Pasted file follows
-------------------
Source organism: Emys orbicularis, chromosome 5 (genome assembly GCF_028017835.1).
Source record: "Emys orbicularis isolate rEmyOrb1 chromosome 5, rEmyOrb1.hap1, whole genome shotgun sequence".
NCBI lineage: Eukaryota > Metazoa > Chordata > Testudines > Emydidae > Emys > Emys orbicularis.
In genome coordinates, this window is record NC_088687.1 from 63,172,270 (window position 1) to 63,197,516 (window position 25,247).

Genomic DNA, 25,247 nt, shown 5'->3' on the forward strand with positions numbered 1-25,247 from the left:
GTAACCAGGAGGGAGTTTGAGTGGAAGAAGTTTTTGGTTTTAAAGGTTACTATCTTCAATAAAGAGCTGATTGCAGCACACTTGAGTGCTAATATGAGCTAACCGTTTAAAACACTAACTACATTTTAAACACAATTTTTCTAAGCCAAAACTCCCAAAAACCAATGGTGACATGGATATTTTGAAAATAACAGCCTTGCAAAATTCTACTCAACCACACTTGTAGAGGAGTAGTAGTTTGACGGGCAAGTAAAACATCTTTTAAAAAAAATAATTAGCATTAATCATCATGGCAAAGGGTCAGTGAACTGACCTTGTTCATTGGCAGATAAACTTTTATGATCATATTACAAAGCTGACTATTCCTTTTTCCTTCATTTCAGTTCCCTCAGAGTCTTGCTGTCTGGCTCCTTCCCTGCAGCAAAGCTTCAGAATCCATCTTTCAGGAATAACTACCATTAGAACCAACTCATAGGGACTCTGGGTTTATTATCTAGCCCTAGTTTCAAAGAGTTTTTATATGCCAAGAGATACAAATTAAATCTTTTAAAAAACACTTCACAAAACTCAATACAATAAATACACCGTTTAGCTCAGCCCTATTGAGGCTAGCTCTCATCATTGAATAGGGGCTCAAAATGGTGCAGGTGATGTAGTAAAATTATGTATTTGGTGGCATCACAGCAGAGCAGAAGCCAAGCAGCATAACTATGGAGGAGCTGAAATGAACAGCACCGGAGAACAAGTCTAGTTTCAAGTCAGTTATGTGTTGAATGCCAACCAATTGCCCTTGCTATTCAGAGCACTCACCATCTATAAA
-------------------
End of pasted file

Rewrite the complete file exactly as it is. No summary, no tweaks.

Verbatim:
Source organism: Emys orbicularis, chromosome 5 (genome assembly GCF_028017835.1).
Source record: "Emys orbicularis isolate rEmyOrb1 chromosome 5, rEmyOrb1.hap1, whole genome shotgun sequence".
NCBI lineage: Eukaryota > Metazoa > Chordata > Testudines > Emydidae > Emys > Emys orbicularis.
In genome coordinates, this window is record NC_088687.1 from 63,172,270 (window position 1) to 63,197,516 (window position 25,247).

Genomic DNA, 25,247 nt, shown 5'->3' on the forward strand with positions numbered 1-25,247 from the left:
GTAACCAGGAGGGAGTTTGAGTGGAAGAAGTTTTTGGTTTTAAAGGTTACTATCTTCAATAAAGAGCTGATTGCAGCACACTTGAGTGCTAATATGAGCTAACCGTTTAAAACACTAACTACATTTTAAACACAATTTTTCTAAGCCAAAACTCCCAAAAACCAATGGTGACATGGATATTTTGAAAATAACAGCCTTGCAAAATTCTACTCAACCACACTTGTAGAGGAGTAGTAGTTTGACGGGCAAGTAAAACATCTTTTAAAAAAAATAATTAGCATTAATCATCATGGCAAAGGGTCAGTGAACTGACCTTGTTCATTGGCAGATAAACTTTTATGATCATATTACAAAGCTGACTATTCCTTTTTCCTTCATTTCAGTTCCCTCAGAGTCTTGCTGTCTGGCTCCTTCCCTGCAGCAAAGCTTCAGAATCCATCTTTCAGGAATAACTACCATTAGAACCAACTCATAGGGACTCTGGGTTTATTATCTAGCCCTAGTTTCAAAGAGTTTTTATATGCCAAGAGATACAAATTAAATCTTTTAAAAAACACTTCACAAAACTCAATACAATAAATACACCGTTTAGCTCAGCCCTATTGAGGCTAGCTCTCATCATTGAATAGGGGCTCAAAATGGTGCAGGTGATGTAGTAAAATTATGTATTTGGTGGCATCACAGCAGAGCAGAAGCCAAGCAGCATAACTATGGAGGAGCTGAAATGAACAGCACCGGAGAACAAGTCTAGTTTCAAGTCAGTTATGTGTTGAATGCCAACCAATTGCCCTTGCTATTCAGAGCACTCACCATCTATAAA